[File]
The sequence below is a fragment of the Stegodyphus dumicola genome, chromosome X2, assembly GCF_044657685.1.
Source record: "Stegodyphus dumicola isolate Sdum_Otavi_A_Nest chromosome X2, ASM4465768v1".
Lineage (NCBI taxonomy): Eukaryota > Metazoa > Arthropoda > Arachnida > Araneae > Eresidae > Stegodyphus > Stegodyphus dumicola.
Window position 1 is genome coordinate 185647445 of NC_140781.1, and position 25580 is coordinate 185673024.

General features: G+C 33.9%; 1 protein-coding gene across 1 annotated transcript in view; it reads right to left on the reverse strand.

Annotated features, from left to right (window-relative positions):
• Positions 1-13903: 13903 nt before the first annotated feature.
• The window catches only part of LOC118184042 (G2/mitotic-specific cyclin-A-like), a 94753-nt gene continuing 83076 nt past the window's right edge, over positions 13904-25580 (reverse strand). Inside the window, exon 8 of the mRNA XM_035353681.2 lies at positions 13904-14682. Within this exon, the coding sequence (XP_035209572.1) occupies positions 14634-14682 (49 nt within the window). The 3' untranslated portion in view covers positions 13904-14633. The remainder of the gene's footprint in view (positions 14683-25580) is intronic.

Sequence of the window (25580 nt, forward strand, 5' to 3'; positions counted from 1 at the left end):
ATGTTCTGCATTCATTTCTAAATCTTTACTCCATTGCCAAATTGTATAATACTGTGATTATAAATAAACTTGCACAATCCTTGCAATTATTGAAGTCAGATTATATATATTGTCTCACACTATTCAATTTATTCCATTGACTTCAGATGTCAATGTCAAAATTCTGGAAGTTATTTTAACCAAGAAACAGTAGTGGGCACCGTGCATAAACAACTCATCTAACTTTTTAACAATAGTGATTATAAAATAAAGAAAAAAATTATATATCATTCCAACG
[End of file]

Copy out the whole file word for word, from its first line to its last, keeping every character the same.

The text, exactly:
The sequence below is a fragment of the Stegodyphus dumicola genome, chromosome X2, assembly GCF_044657685.1.
Source record: "Stegodyphus dumicola isolate Sdum_Otavi_A_Nest chromosome X2, ASM4465768v1".
Lineage (NCBI taxonomy): Eukaryota > Metazoa > Arthropoda > Arachnida > Araneae > Eresidae > Stegodyphus > Stegodyphus dumicola.
Window position 1 is genome coordinate 185647445 of NC_140781.1, and position 25580 is coordinate 185673024.

General features: G+C 33.9%; 1 protein-coding gene across 1 annotated transcript in view; it reads right to left on the reverse strand.

Annotated features, from left to right (window-relative positions):
• Positions 1-13903: 13903 nt before the first annotated feature.
• The window catches only part of LOC118184042 (G2/mitotic-specific cyclin-A-like), a 94753-nt gene continuing 83076 nt past the window's right edge, over positions 13904-25580 (reverse strand). Inside the window, exon 8 of the mRNA XM_035353681.2 lies at positions 13904-14682. Within this exon, the coding sequence (XP_035209572.1) occupies positions 14634-14682 (49 nt within the window). The 3' untranslated portion in view covers positions 13904-14633. The remainder of the gene's footprint in view (positions 14683-25580) is intronic.

Sequence of the window (25580 nt, forward strand, 5' to 3'; positions counted from 1 at the left end):
ATGTTCTGCATTCATTTCTAAATCTTTACTCCATTGCCAAATTGTATAATACTGTGATTATAAATAAACTTGCACAATCCTTGCAATTATTGAAGTCAGATTATATATATTGTCTCACACTATTCAATTTATTCCATTGACTTCAGATGTCAATGTCAAAATTCTGGAAGTTATTTTAACCAAGAAACAGTAGTGGGCACCGTGCATAAACAACTCATCTAACTTTTTAACAATAGTGATTATAAAATAAAGAAAAAAATTATATATCATTCCAACG